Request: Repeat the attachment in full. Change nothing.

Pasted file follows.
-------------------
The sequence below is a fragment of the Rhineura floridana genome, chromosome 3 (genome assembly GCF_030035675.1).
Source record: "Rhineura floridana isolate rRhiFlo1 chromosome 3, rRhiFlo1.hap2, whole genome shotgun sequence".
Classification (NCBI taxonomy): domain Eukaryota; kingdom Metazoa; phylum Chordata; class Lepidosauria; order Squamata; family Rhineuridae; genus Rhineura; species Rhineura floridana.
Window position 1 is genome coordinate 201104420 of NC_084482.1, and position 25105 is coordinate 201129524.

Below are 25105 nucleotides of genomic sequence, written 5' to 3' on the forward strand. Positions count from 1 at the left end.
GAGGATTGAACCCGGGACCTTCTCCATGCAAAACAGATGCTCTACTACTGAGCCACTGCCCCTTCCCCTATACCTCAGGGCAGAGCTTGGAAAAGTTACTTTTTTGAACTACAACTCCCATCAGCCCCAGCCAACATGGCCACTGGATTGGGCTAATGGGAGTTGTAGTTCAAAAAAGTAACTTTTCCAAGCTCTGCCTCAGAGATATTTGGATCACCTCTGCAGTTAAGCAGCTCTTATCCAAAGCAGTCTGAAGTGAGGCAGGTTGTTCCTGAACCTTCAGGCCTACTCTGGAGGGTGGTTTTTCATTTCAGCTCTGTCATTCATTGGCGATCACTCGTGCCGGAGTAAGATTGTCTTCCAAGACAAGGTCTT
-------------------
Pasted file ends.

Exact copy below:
The sequence below is a fragment of the Rhineura floridana genome, chromosome 3 (genome assembly GCF_030035675.1).
Source record: "Rhineura floridana isolate rRhiFlo1 chromosome 3, rRhiFlo1.hap2, whole genome shotgun sequence".
Classification (NCBI taxonomy): domain Eukaryota; kingdom Metazoa; phylum Chordata; class Lepidosauria; order Squamata; family Rhineuridae; genus Rhineura; species Rhineura floridana.
Window position 1 is genome coordinate 201104420 of NC_084482.1, and position 25105 is coordinate 201129524.

Below are 25105 nucleotides of genomic sequence, written 5' to 3' on the forward strand. Positions count from 1 at the left end.
GAGGATTGAACCCGGGACCTTCTCCATGCAAAACAGATGCTCTACTACTGAGCCACTGCCCCTTCCCCTATACCTCAGGGCAGAGCTTGGAAAAGTTACTTTTTTGAACTACAACTCCCATCAGCCCCAGCCAACATGGCCACTGGATTGGGCTAATGGGAGTTGTAGTTCAAAAAAGTAACTTTTCCAAGCTCTGCCTCAGAGATATTTGGATCACCTCTGCAGTTAAGCAGCTCTTATCCAAAGCAGTCTGAAGTGAGGCAGGTTGTTCCTGAACCTTCAGGCCTACTCTGGAGGGTGGTTTTTCATTTCAGCTCTGTCATTCATTGGCGATCACTCGTGCCGGAGTAAGATTGTCTTCCAAGACAAGGTCTT